How to measure confidence

Confidence, on the job, is the result of adequate self-esteem and a certainty of one’s ability to fulfill the job requirements. Confidence within an employee or an associate is directly related to their likelihood of fulfilling a task. Therefore, confidence is one of the two components you as a leader will need to be able to evaluate.

In a previous post, I wrote about the two components – competence and confidence, so I won’t repeat what I wrote. I do want to address the necessity to estimate another’s confidence.

It is not a precise science and there are no number scales that I know of to help you do this. Nor are there any tests one can administer that would measure it. But, having said that, it seems obvious that a simple observation of skill will help measure competence. If the skill is there, then confidence should be relatively simple to measure.

Let’s take, for example, the situation I described in the post I made last Friday. An apprentice had been working in a restoration shop for several months before the owner gave him a complete project of his own to manage.

We can assume that the owner and the apprentice’s immediate manager had been watching him and evaluating the work he had turned out. Since they were releasing to him greater responsibility, we can also assume that the apprentice’s work had been up to the standards required and possibly exceeded them.

At no time and in no way I am suggesting that a conscientious and responsible manager or leader simply guess about the ability of an associate, employee, or subordinate. It would be foolhardy to hand off responsibility to an untried, untested, unevaluated person and expect anything more than disaster. Indeed, if the unevaluated subordinate proves to be competent and responsible, then you were just lucky.

No, hand off responsibility, well, responsibly. So for the sake of measuring the second component – confidence – let’s assume that the person in question has been working with you long enough, or has sufficient references and experience from previous jobs that you can assume the best as far as competence goes.

Here’s a hint – in the case of the reluctant and unsure apprentice in the restoration shop, his reluctance and uncertainty could have been alleviated at least somewhat had he been receiving regular feedback. I do not like and do not advocate annual or semi-annual performance appraisals. It may be okay to evaluate progress toward agreed upon goals periodically, but performance appraisals should be done every minute of every day. As soon as you see or discover something being done right, say so. Every minute of every day you should be on the job, in the workplace, looking around catching people doing things right…and then letting them know. This is the number one way to build a positive and thriving work force.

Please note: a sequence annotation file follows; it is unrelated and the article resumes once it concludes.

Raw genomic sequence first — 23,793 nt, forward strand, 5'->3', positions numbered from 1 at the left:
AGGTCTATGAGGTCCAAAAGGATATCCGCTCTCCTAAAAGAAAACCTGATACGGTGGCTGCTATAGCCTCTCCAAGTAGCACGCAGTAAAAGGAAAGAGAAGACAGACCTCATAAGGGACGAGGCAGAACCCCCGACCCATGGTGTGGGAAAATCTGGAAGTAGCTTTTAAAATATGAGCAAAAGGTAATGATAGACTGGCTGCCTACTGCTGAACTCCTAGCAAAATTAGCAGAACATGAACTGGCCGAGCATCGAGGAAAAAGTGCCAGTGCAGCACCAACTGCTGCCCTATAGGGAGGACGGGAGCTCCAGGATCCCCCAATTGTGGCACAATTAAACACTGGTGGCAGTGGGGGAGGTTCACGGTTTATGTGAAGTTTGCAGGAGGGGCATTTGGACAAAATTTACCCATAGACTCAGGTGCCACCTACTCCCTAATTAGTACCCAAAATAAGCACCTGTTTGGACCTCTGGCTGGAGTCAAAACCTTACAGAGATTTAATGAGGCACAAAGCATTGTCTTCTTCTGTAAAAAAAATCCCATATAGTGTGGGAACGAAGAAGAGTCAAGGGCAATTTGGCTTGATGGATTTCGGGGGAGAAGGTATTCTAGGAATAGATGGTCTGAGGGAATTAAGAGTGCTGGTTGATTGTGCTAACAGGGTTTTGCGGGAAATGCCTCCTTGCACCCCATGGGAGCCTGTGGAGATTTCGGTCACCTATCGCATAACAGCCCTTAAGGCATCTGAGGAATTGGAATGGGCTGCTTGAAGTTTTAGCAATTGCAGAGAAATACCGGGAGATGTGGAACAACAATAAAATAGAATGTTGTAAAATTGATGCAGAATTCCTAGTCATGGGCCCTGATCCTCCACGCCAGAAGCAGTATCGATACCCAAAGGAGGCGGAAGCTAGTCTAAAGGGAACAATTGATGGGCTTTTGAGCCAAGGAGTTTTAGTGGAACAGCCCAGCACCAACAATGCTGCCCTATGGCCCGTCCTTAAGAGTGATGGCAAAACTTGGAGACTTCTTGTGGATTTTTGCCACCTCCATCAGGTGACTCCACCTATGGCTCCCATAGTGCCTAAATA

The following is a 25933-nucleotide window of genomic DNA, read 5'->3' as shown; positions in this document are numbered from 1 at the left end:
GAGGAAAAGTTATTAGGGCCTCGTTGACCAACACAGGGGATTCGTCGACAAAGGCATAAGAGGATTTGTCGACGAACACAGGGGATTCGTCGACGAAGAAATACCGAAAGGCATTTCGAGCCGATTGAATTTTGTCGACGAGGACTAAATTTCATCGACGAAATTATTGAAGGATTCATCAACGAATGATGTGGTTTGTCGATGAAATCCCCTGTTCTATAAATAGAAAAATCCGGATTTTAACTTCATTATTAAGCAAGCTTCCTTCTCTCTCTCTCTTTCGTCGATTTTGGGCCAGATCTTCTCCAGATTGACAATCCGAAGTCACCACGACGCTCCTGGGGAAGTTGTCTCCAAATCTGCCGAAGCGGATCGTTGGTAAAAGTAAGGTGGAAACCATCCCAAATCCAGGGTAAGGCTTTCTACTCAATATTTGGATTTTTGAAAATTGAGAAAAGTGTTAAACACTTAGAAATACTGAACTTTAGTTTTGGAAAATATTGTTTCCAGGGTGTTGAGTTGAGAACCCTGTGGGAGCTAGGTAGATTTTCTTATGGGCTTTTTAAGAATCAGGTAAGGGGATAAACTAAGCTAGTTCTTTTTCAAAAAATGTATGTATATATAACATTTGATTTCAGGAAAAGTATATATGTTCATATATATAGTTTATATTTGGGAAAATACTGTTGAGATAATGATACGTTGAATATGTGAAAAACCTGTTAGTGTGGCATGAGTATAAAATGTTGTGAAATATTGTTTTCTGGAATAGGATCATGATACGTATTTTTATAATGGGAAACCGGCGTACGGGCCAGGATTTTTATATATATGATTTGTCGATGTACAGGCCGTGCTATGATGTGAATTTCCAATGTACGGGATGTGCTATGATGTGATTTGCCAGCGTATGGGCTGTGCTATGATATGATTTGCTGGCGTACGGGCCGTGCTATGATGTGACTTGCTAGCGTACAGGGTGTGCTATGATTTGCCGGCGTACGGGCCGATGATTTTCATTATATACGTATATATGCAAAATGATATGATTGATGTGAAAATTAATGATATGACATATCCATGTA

So then, how do you measure one’s confidence:

  1. Rate their enthusiasm for the job they do and their enthusiasm to accept the job you are offering. If you see hesitation, make a value judgment as to whether it is a lack of confidence.
  2. Check out the types of questions they ask. Are they asking for reinforcement and reassurance? Do they seem unsure of their own personal ability to make a decision? If so, confidence is lacking.
  3. What kind of risks are they are willing to take? An unwillingness to take risks is almost always a sign of a lack of confidence. But you need to be honest here. Are they lacking confidence in themselves, in you, in the company, or what?

You can help by doing these 5 things:

  1. Be very explicit about what the job requires.
  2. Be very explicit about what the deadlines and standards are.
  3. Be very explicit about what the budget is.
  4. Be very explicit about what limits there are to the delegate’s authority and power. Remember the case a few years ago when a low level clerk in Singapore brought down an entire international investment company simply because there had been no limits placed on clerks in trading securities.
  5. Be very explicit about what you will do to support them in their responsibility and at the very least imply what you won’t do.

It could go like this:

Here is this project I want your help on. Look over the job, let me know your suggestions and report back to me so I can decide what to do.


Here is this project I want your help on. Look over the job, put together a project plan and let me see it before you act on it. The budget is $XXX, look over the job and let me know if it is enough or too much.


Here is this project I want your help on. Look over the job, let me know in a week how you’re coming along.


Here is this project I want you to handle. Let me know when you think you can get it done , who you will need to help, and how much you think it will cost. After we talk about those things, you can get started.


Here is this project I want you to handle. I need it in 9o days. Can you do it? If you are confident you can, report to me every 2 weeks.

Confidence is different from self-esteem. Confidence is the measure of certainty we have in being able to complete a responsibility. Self- esteem is how we feel about ourselves. Low self-esteem almost always accompanies low confidence. But people with high-self-esteem may lack confidence in a particular task or responsibility. You can fix that by how you relate to them and work with them. Confidence breeds confidence. You confidence in them goes a very long ways in imparting to them the confidence they need to get the job done. Be smart about it, but don’t minimize your role.


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